On April 1, 2020, Florida’s governor issued a statewide stay at home order that only allows Florida citizens to leave their homes to obtain, conduct, or provide “essential” services and activities through April 30, 2020. The order effectively closed all businesses in the state of Florida not providing essential services. As a result of the coronavirus-related shutdowns, many Floridians are finding themselves unemployed, underemployed, laid off, out of business, and unable to pay their rent.
Many state and local governments are enacting emergency bans on foreclosures and other tenant protections. On April 2, 2020, Florida’s governor ordered a 45-day suspension of all evictions (and foreclosures) due to non-payment of rent related to the COVID-19 emergency. The governor has ordered that evictions remain suspended until July 1, 2020. The governor’s order doesn’t waive a tenant’s obligation to pay rent—it merely blocks a landlord’s ability to evict a tenant for the next 45 days. Landlords will be free to initiate eviction proceedings after the 45 days have elapsed. In light of this, renters are well advised to pay their rent if they can or to reach an agreement with the landlord to make up any missed rent payments if they can’t.
In addition to the statewide eviction ban, Florida tenants might be able to take advantage of other resources and assistance programs.
The Coronavirus Aid, Relief, and Economic Security Act (CARES Act) (the coronavirus stimulus bill) recently passed by the federal government places a 120-day moratorium on evictions of tenants who reside in federally subsidized housing or properties containing federally backed mortgage loans. According to the National Housing Law Project, nearly 70 percent of the mortgages held on single-family homes throughout the U.S. are federally backed.
Even though tenants in Florida who are unable to pay their rent might not have to worry about getting evicted in the next few weeks, they will still owe rent and, if they can’t work things out with their landlords, might face eviction as soon as restrictions are lifted.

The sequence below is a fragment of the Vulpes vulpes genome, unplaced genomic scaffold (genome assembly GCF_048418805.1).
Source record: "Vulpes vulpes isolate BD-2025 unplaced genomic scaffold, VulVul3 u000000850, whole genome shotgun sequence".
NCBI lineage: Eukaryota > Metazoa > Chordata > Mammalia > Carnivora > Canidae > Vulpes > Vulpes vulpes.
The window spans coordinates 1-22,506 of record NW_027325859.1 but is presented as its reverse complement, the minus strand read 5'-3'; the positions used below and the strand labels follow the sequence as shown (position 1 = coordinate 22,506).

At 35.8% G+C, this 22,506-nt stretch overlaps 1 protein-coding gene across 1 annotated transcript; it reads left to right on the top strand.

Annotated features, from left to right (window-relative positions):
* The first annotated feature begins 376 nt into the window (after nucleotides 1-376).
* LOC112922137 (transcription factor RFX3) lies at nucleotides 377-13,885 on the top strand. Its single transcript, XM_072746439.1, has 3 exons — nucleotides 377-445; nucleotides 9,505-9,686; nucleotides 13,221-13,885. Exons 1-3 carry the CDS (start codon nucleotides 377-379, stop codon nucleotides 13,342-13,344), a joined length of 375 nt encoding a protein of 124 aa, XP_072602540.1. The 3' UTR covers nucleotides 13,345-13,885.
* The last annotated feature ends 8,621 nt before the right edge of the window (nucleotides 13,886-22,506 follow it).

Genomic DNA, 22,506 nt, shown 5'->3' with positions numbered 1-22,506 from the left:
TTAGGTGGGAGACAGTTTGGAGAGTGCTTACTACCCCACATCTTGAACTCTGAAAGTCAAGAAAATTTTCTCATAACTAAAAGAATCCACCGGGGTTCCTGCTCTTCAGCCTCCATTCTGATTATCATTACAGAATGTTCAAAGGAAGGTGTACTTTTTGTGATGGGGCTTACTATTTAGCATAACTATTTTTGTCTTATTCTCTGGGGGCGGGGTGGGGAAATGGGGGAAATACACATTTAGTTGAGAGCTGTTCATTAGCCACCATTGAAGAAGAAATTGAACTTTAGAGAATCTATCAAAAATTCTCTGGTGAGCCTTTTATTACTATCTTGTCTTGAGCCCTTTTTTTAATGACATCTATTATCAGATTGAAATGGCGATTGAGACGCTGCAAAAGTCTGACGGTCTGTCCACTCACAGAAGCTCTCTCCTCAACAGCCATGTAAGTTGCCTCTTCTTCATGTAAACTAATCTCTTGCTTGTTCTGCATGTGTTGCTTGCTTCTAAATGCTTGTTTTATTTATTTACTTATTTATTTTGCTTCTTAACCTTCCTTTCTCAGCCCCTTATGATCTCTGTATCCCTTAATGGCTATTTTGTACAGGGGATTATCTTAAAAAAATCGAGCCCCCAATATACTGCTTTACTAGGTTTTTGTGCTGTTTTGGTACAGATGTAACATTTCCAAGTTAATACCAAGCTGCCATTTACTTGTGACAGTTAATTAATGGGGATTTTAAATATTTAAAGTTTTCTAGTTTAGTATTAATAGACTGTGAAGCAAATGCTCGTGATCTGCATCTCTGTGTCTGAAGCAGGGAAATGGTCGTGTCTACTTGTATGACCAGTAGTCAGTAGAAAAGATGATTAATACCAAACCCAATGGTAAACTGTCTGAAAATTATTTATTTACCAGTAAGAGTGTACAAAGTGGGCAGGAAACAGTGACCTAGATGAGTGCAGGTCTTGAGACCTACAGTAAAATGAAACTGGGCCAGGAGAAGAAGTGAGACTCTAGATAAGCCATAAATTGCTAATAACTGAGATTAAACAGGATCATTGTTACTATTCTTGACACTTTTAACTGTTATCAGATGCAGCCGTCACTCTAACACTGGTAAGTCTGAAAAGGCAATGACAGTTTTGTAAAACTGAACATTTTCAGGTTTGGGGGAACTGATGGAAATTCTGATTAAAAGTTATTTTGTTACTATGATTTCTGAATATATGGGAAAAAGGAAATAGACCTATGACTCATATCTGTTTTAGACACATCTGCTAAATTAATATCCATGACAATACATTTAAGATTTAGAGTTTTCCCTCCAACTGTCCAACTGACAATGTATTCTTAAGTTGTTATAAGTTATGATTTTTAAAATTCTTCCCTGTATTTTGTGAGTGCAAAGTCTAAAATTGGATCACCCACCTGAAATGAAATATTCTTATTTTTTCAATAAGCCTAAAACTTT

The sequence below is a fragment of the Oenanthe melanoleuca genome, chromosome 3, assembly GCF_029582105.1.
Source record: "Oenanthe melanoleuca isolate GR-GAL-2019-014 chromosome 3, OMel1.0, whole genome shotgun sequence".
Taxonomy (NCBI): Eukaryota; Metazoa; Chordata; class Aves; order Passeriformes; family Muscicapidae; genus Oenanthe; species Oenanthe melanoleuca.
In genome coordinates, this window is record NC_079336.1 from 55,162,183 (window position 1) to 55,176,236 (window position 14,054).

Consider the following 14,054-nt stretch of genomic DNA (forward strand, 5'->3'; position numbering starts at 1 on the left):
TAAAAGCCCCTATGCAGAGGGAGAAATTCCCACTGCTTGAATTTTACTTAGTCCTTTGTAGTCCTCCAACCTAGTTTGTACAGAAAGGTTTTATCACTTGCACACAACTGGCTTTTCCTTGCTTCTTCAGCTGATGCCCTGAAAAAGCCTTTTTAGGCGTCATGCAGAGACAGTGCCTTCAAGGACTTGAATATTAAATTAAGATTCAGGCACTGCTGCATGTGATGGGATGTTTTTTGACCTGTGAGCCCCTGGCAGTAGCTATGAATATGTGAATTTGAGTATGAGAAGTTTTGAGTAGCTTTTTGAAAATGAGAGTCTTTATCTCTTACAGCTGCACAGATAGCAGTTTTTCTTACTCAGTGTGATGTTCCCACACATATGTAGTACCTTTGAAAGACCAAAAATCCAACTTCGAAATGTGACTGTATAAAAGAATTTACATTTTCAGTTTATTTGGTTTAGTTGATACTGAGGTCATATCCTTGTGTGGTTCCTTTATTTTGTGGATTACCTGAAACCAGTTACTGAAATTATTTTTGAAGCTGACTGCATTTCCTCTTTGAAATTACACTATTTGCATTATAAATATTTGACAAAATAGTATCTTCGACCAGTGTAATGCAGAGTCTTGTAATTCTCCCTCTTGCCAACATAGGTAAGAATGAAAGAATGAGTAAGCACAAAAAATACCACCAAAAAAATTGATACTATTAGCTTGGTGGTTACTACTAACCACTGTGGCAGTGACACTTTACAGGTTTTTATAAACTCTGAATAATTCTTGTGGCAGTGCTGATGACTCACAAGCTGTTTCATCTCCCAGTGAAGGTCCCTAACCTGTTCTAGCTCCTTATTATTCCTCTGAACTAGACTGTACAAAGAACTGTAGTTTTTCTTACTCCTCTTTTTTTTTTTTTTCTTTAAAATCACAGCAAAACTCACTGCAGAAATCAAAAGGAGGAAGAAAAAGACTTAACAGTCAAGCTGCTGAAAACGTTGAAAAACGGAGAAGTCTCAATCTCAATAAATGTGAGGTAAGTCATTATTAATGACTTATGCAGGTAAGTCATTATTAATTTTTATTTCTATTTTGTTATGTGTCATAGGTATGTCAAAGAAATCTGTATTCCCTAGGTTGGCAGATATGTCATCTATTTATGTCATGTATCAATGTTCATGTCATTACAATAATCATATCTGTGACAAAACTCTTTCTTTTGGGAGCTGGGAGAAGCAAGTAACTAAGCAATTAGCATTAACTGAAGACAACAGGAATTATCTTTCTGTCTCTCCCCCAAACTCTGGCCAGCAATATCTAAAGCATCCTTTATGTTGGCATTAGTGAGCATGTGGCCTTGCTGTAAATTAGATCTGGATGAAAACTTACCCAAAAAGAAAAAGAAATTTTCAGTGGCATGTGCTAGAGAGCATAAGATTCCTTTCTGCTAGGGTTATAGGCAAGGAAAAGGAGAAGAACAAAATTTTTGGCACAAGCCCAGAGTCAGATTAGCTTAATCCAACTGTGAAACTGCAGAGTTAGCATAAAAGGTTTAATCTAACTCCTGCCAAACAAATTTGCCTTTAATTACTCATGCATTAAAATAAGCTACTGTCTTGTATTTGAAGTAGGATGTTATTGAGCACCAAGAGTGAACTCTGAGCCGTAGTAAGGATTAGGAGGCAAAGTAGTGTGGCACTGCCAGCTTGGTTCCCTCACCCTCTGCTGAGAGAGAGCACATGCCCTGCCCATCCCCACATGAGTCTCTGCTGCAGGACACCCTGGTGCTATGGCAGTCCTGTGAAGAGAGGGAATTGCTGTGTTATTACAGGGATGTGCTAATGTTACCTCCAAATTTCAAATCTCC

Fortunately, there are some resources tenants can turn to for rent assistance. A number of local governments have rental assistance programs. For example, Orange County, Florida devoted $1.8 million to a program intended to provide one-time rental assistance to 1,500 families. The county stopped accepting applications, however, on April 1, 2020, because of the overwhelming demand. Miami-Dade County, Broward County, and the City of Miramar also have rental assistance programs. RentalAssistance.us also maintains a comprehensive list of rental assistance programs throughout the state of Florida.
Renters might be able to qualify for help from charitable organizations that have rent assistance programs such as the Salvation Army and United Way. Nolo is also regularly updating a list of resources for renters and landlords on its blog.
While eviction bans are helpful to tenants during the pandemic, such measures might put landlords who depend upon the rental income and have mortgages to pay in a bind. Fortunately, resources and protections also exist for some landlords during this crisis. Specifically, the CARES Act imposes a 120-day moratorium on foreclosure of federally backed mortgages and prohibits the imposition of penalties, interest, and late fees during that time period.
The CARES Act also provides landlords (property owners) with federally backed mortgage loans who are adversely affected by the pandemic with mortgage payment relief. Specifically, if they make a request to their mortgage servicer for payment assistance and affirm that they’re experiencing a financial hardship caused, directly or indirectly, by the pandemic, the mortgage servicer is required under the law to offer them a mortgage payment forbearance of up to 180 days (meaning that monthly payments can be reduced or deferred for up to six months). The landlord can also get an extension of the forbearance period for up to an additional 180 days during the pandemic upon request. Mortgage servicers are prohibited from charging fees, penalties, or interest charges beyond what the landlord already owed during the forbearance period.
This relief is not automatic. Landlords (property owners) are required to request assistance from their mortgage servicers and find out what options are available to them. Also, these forbearance measures don’t waive or forgive a landlord’s obligation to make up the delayed mortgage payments, so landlords will have to work with their mortgage servicers to bring their mortgages current once the forbearance ends.
Although the mortgage relief provided by the CARES Act only applies to federally backed mortgages, there are a number of other mortgage servicers providing relief to property owners affected by the COVID-19 crisis. All landlords affected by the pandemic should check with their mortgage servicer to see what relief might be available to them.
Moreover, if the landlord is self-employed or owns a small business or otherwise qualifies, he or she could take advantage of the loans, grants and other financial assistance made available in the CARES Act to make up for lost rental income. Florida landlords should check out the Florida SBDC Network's COVID-19 Business Disaster Recovery Assistance page.
As a renter, consider trying to come to an arrangement with your landlord that allows you to remain in your rental and allows your landlord to keep paying the bills. For example, you might work out a temporary rent payment plan, partial payment, or other arrangement that keeps you both from facing serious consequences.